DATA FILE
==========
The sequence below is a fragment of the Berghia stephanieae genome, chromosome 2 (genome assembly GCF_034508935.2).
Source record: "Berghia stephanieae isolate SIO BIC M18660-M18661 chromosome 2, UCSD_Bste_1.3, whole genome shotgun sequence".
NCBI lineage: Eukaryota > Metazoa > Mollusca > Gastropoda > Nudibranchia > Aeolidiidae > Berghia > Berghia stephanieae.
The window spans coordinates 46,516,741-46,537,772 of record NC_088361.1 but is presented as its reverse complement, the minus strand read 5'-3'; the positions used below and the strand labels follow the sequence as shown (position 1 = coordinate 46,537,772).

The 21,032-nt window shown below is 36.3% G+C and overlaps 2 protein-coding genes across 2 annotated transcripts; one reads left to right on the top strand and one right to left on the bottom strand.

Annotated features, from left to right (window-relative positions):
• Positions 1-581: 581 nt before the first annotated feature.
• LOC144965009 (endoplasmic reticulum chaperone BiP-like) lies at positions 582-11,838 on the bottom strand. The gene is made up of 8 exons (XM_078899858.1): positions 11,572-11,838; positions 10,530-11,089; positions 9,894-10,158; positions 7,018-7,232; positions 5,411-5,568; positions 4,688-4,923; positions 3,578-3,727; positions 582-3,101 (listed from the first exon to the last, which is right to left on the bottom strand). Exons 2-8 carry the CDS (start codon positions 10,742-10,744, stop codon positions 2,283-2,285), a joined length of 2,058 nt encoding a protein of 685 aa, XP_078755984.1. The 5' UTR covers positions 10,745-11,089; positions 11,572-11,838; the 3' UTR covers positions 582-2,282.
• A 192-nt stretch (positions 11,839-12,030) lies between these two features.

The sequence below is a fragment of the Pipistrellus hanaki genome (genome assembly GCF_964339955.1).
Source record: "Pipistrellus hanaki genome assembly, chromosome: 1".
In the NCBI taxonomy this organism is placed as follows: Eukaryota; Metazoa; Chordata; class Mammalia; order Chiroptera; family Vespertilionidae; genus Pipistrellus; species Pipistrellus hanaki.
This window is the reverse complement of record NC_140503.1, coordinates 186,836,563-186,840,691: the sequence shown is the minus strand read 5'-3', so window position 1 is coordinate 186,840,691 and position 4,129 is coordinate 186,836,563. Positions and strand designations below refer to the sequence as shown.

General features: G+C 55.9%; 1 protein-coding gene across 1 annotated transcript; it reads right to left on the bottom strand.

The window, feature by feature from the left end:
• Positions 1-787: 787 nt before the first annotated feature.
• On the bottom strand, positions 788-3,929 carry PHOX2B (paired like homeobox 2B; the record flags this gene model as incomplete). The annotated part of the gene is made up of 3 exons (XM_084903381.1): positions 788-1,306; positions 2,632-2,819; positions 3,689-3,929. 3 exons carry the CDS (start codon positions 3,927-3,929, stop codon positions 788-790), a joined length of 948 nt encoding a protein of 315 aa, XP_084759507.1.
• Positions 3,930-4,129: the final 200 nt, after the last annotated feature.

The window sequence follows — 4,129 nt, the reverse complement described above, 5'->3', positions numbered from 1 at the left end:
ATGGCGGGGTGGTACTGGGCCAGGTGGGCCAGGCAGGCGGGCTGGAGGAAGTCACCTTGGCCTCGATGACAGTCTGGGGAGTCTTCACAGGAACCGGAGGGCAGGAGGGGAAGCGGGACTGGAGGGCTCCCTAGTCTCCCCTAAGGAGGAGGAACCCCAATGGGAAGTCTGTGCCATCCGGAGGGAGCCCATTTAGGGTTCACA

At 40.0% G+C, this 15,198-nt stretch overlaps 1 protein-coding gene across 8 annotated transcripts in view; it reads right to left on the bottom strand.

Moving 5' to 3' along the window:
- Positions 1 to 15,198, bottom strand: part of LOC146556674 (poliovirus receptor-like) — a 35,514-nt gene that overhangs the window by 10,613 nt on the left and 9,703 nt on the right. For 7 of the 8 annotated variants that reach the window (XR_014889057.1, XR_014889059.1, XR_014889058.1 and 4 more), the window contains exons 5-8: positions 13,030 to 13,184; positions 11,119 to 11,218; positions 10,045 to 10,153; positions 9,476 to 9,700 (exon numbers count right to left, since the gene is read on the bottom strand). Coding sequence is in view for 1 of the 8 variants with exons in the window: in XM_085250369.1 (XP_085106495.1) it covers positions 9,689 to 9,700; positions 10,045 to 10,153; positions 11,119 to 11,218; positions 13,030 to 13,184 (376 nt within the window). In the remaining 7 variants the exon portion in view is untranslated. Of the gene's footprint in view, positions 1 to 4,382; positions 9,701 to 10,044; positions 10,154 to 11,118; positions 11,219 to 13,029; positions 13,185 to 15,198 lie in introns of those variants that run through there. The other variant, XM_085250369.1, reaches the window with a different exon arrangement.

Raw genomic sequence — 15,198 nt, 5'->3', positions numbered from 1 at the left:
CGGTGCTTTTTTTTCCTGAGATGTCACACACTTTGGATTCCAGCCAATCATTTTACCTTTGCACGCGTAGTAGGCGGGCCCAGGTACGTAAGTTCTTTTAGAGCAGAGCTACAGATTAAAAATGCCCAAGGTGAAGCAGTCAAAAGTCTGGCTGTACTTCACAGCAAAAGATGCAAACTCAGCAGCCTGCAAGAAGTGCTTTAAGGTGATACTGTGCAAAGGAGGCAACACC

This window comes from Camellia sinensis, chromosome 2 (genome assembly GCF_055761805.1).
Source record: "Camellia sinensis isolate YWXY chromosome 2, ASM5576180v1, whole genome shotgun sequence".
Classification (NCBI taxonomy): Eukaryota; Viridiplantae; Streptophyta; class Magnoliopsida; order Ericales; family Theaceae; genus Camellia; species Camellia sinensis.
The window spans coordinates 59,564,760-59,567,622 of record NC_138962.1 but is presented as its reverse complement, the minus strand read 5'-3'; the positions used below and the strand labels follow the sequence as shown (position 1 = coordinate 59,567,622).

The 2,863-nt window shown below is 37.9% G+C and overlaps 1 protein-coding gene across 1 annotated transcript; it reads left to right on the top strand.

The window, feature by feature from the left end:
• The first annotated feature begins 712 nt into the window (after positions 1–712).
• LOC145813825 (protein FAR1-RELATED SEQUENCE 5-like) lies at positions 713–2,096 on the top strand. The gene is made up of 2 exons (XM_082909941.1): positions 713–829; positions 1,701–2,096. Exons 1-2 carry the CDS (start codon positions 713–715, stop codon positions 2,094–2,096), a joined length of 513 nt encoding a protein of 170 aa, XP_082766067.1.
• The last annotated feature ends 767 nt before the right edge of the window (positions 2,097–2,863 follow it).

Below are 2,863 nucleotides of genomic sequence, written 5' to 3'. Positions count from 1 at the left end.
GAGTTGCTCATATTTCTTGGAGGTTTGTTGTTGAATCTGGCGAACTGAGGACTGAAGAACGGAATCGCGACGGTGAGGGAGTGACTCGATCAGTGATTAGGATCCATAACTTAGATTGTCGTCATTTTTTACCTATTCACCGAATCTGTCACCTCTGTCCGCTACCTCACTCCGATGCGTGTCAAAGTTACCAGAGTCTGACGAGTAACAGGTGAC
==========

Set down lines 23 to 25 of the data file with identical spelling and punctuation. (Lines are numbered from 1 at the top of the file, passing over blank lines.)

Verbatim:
- Positions 1 to 15,198, bottom strand: part of LOC146556674 (poliovirus receptor-like) — a 35,514-nt gene that overhangs the window by 10,613 nt on the left and 9,703 nt on the right. For 7 of the 8 annotated variants that reach the window (XR_014889057.1, XR_014889059.1, XR_014889058.1 and 4 more), the window contains exons 5-8: positions 13,030 to 13,184; positions 11,119 to 11,218; positions 10,045 to 10,153; positions 9,476 to 9,700 (exon numbers count right to left, since the gene is read on the bottom strand). Coding sequence is in view for 1 of the 8 variants with exons in the window: in XM_085250369.1 (XP_085106495.1) it covers positions 9,689 to 9,700; positions 10,045 to 10,153; positions 11,119 to 11,218; positions 13,030 to 13,184 (376 nt within the window). In the remaining 7 variants the exon portion in view is untranslated. Of the gene's footprint in view, positions 1 to 4,382; positions 9,701 to 10,044; positions 10,154 to 11,118; positions 11,219 to 13,029; positions 13,185 to 15,198 lie in introns of those variants that run through there. The other variant, XM_085250369.1, reaches the window with a different exon arrangement.

Raw genomic sequence — 15,198 nt, 5'->3', positions numbered from 1 at the left:
CGGTGCTTTTTTTTCCTGAGATGTCACACACTTTGGATTCCAGCCAATCATTTTACCTTTGCACGCGTAGTAGGCGGGCCCAGGTACGTAAGTTCTTTTAGAGCAGAGCTACAGATTAAAAATGCCCAAGGTGAAGCAGTCAAAAGTCTGGCTGTACTTCACAGCAAAAGATGCAAACTCAGCAGCCTGCAAGAAGTGCTTTAAGGTGATACTGTGCAAAGGAGGCAACACC